Monday, June 20, 2016

From the Economist: America's primaries are over; how would they have turned out under a parliamentary system?

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Or rather - what if we had proportional representation instead of winner take all elections?

Hot Air has great commentary:

- Click here for it.

I think they’ve got the nomenclature right for Trump’s, Clinton’s, and Sanders’s movements, but no self-respecting conservative is going to cede that label to John farking Kasich and his merry band of centrists. Call that party the Republicans (or the Tories, in honor of the squishy British version of conservatism) and let the group to their right be the Conservatives. Also, while Cruz might emerge as Conservative leader, it’s unlikely that an also-ran like Kasich would head the Republicans. Kasich made the cut here only because he refused to take a hint and drop out in April despite having no chance of winning the nomination. He’s a placeholder. But that raises the question: Who would lead the Republicans? One enjoyable dilemma created by a formal Republican/Conservative split would be watching center-right pols try to calculate which party would be better for their careers and, consequently, which of their principles they should abandon. Should Marco Rubio join the Conservative Party and battle Cruz for the leadership? Or, fearing he can’t win, should he go all-in on amnesty, social liberalism, etc, and rebrand as a center-right Republican?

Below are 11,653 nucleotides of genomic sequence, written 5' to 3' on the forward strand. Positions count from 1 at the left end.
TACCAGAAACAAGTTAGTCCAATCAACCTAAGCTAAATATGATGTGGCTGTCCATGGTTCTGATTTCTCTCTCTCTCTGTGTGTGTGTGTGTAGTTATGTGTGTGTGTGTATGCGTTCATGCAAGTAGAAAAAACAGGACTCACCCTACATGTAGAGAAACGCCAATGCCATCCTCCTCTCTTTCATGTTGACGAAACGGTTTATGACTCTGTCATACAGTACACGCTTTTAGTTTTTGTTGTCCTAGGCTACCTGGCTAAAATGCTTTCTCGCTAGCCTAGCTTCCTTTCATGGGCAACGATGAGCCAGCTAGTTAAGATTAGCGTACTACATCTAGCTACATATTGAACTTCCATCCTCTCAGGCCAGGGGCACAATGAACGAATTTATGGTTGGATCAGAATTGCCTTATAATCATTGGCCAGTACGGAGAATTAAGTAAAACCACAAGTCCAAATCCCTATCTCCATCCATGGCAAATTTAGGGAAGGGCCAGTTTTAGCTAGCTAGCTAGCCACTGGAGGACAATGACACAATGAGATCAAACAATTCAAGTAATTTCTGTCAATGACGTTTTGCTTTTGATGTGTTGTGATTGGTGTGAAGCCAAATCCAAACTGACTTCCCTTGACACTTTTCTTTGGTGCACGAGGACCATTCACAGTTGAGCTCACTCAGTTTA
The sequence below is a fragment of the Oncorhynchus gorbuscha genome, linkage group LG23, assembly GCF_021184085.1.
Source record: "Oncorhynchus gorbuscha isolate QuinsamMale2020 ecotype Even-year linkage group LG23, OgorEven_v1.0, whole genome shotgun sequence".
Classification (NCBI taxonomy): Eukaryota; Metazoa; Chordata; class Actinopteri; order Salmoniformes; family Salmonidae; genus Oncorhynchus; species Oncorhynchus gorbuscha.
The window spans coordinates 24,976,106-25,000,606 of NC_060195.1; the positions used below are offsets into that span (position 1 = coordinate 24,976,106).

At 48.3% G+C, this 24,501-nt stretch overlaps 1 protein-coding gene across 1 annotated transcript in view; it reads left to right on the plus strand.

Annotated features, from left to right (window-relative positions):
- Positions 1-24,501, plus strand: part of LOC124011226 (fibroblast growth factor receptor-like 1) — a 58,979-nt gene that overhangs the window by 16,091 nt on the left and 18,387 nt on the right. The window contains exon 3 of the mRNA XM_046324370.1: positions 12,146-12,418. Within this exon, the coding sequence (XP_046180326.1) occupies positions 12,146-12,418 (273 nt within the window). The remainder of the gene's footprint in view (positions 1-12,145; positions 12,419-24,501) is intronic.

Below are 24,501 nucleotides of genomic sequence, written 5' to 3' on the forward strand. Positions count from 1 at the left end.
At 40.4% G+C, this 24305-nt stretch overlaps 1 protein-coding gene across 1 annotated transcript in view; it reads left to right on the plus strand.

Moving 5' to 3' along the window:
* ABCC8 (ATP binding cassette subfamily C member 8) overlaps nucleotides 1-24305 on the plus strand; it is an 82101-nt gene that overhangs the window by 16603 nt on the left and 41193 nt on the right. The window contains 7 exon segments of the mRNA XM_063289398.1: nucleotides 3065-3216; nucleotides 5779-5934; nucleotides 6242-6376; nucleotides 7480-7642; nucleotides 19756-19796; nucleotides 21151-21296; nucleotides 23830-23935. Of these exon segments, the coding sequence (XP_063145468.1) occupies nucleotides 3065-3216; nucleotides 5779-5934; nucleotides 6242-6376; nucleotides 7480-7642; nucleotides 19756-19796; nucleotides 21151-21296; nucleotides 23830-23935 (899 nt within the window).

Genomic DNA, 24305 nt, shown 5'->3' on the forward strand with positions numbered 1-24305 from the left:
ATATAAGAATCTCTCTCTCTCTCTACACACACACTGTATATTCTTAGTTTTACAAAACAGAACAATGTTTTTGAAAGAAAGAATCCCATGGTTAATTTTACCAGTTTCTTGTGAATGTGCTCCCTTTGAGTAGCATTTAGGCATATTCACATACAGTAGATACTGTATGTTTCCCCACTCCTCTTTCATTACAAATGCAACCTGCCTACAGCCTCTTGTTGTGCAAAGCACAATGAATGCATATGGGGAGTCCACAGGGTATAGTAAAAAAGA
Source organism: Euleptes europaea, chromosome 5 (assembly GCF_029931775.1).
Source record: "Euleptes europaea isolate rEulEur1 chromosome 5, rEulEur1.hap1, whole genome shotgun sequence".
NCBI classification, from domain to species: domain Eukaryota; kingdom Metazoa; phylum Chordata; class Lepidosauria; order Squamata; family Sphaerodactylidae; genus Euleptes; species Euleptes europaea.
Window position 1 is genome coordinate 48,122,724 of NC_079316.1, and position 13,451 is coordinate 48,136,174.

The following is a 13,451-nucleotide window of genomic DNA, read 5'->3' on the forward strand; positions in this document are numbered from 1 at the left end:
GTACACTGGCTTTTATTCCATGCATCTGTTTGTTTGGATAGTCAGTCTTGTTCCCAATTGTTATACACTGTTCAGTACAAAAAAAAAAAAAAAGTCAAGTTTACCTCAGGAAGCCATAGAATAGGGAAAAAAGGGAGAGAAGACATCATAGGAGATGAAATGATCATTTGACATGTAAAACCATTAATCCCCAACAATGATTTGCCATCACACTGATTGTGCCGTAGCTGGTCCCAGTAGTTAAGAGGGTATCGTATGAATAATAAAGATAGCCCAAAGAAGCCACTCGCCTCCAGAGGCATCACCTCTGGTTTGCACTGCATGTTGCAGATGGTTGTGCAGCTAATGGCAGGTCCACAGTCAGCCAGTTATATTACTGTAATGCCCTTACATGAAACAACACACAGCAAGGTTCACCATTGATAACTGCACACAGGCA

If the vote turned out this way, Hillary would obviously be a strong favorite to emerge as prime minister. She and Bernie would probably form a coalition, giving her a 54 percent majority in parliament, but Sanders would have leverage. His party plus Trump’s could create a different majority coalition; he’d warn Hillary that if she doesn’t promise to do things his way on trade, for instance, he’ll bolt and he and Trump will make a deal for one of them to run the government. That’s sort of what Bernie’s doing right now in holding out on endorsing Hillary, but once she’s safely elected president she can choose to keep her promise or not and won’t have to worry about consequences until 2020. In a parliamentary system, her job would depend day-to-day on keeping that promise. No matter how you slice and dice these numbers, though, the Conservatives and the Republicans end up as nonfactors. Cruz and the Republican leader would be at the mercy of the ruling coalition. That feels like a fitting takeaway from 2016.

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